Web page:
investments which would otherwise be productive for decades or
Security of supply could be reduced and costs
raised unnecessarily unless proper regulatory arrangements were
put in place; they are absent from the Bill.
Removal of "sleeper" licences, which
companies need in case of drought or emergency, places security
of supply at particular risk; such licences do not now damage
Government's regulatory appraisal of the Bill
is woefully inadequate, as it does not appear to have involved
any economic or financial analysis whatsoever. Its main comment
on the cost of its proposals (paragraph 2.22) is that there will
be few costs for "licences in force which are not causing
significant environmental damage." There is no estimate of
administrative costs, the likely impact of the Bill on costs to
customers, or the benefits to the environment.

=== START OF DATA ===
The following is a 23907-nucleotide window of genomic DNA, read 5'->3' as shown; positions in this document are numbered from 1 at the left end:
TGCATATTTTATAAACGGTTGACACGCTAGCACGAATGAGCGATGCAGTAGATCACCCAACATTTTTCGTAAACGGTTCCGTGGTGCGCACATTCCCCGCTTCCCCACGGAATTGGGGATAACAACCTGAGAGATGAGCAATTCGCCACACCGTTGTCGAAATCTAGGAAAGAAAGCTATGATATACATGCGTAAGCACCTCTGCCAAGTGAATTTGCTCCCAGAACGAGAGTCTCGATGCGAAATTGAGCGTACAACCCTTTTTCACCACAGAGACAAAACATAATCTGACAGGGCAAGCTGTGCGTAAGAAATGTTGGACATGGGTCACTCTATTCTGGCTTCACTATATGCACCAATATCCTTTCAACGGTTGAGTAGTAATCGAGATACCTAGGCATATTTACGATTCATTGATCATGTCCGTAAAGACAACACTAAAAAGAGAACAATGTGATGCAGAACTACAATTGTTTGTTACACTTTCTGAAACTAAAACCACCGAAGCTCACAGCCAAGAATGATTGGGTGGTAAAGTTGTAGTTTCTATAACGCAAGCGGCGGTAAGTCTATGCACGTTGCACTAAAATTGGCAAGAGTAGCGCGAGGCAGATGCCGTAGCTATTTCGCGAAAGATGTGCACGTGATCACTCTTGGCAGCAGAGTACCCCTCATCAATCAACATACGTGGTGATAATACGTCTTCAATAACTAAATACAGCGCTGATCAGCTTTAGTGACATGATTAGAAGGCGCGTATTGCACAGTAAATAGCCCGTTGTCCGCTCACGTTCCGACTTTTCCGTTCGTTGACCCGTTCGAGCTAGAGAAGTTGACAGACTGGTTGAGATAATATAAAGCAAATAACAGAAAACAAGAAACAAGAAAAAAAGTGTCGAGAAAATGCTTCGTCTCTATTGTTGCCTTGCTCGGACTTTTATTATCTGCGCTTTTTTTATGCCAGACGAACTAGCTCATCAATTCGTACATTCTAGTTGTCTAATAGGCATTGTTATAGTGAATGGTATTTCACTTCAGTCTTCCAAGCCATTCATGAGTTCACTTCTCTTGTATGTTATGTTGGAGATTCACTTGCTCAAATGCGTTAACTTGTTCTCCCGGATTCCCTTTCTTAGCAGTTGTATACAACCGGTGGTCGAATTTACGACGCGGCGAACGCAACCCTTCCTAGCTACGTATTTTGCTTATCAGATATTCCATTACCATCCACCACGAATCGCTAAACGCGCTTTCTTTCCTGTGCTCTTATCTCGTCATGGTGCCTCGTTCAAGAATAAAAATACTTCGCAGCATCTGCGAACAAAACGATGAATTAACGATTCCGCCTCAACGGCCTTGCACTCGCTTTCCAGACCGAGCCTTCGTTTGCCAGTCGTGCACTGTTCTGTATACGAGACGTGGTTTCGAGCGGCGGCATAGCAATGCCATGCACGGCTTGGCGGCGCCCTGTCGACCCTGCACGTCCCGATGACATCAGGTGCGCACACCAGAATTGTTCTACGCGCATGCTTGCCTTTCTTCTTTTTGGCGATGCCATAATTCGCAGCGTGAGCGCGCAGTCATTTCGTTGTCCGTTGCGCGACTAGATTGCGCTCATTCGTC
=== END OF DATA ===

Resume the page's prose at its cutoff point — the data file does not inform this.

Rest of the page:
We support the proposal to give the customer
representative body independent status.
We agree that the new Consumer Council should
have a representation and advocacy role, not one of decision-making.
The Council should represent all customers and
have adequate expertise. As the existing Customer Service Committees
are to be abolished, greater clarity is needed from DETR about
the arrangements to be put in place at regional level.
Primary legislation should define the respective
roles of the Council and the economic regulator. The memorandum
of understanding between the Council and the regulator should
not undermine the Council's independence.
Legislation should amend the primary duty on
the Director General of Water Services to emphasise the longer
termnot just the short terminterests of customers
and to give him a specific duty to act transparently, predictably
In order to assist the funding of a continuing
massive investment programme, the existing duty on the regulator
to secure a reasonable return on capital should be retained and
there should be a duty to secure appropriate funding for asset